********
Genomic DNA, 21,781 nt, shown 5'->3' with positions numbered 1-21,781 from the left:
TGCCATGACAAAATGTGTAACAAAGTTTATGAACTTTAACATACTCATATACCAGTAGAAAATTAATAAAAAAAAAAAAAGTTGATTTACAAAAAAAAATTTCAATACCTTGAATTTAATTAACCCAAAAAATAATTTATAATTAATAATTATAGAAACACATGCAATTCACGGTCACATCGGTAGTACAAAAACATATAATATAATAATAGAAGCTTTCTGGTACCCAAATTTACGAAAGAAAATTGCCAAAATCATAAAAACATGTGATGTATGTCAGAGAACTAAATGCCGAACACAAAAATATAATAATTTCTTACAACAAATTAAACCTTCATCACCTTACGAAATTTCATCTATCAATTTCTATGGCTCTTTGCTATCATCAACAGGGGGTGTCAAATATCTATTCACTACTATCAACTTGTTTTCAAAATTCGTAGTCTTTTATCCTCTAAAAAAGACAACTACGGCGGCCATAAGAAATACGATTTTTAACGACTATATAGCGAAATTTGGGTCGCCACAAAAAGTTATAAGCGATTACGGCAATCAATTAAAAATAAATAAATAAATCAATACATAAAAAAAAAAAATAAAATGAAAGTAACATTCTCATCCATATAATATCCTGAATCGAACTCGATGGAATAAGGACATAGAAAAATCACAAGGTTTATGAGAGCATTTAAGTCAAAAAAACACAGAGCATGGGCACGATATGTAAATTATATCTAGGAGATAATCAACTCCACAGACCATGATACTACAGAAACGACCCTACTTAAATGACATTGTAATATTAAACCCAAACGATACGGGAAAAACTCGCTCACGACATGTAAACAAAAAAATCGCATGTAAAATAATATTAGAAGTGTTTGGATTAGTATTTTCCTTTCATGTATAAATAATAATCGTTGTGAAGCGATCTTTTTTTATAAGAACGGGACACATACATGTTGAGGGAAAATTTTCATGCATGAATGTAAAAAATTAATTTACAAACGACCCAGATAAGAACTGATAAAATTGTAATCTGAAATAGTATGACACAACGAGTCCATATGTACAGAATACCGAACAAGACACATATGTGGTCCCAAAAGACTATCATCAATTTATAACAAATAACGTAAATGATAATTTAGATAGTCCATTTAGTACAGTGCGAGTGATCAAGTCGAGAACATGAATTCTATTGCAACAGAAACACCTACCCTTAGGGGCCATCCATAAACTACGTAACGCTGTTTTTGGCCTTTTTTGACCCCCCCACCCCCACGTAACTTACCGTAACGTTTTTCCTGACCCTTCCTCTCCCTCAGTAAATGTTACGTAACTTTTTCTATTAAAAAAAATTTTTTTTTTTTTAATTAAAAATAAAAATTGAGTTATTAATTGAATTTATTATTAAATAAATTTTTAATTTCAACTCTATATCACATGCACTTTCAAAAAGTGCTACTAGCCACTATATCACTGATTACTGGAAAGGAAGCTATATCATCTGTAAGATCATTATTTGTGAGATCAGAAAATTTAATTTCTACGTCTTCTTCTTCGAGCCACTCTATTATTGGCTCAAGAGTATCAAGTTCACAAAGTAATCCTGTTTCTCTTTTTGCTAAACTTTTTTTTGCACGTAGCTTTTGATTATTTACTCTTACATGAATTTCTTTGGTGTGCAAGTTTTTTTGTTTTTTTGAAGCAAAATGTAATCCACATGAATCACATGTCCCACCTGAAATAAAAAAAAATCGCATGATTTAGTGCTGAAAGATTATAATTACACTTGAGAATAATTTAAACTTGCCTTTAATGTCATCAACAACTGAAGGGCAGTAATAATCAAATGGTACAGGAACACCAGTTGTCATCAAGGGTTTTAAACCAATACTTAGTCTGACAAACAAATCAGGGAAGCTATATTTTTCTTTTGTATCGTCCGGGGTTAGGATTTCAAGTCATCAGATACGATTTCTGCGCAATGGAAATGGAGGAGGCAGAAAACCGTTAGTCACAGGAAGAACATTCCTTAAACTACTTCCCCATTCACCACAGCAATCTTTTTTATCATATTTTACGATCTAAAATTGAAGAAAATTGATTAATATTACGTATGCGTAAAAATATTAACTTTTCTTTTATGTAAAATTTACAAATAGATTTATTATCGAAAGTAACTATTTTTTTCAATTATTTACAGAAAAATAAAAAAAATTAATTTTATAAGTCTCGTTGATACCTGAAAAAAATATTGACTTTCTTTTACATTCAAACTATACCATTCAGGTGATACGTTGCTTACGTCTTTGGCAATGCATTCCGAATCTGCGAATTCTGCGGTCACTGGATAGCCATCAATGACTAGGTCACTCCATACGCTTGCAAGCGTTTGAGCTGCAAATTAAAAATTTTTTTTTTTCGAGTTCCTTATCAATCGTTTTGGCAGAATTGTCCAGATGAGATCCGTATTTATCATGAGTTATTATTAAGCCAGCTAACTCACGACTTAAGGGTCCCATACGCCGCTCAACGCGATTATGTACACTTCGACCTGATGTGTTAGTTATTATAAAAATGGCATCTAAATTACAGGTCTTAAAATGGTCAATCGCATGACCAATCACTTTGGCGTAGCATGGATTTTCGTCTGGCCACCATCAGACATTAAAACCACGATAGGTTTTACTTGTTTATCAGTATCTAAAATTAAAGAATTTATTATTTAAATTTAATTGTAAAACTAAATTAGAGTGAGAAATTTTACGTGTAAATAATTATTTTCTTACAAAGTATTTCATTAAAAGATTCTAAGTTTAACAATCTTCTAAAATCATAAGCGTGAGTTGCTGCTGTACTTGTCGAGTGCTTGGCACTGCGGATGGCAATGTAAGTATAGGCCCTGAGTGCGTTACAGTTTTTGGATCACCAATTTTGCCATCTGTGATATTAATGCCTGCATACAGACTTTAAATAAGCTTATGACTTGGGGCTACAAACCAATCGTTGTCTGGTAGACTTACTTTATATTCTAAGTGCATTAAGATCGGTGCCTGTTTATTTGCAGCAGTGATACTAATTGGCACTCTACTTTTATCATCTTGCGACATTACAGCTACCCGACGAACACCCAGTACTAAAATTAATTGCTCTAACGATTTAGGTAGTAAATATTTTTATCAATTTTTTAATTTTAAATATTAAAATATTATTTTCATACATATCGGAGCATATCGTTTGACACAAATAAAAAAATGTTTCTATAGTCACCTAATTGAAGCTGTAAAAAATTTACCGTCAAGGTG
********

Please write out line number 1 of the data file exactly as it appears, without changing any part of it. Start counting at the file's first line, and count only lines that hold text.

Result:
Genomic DNA, 21,781 nt, shown 5'->3' with positions numbered 1-21,781 from the left: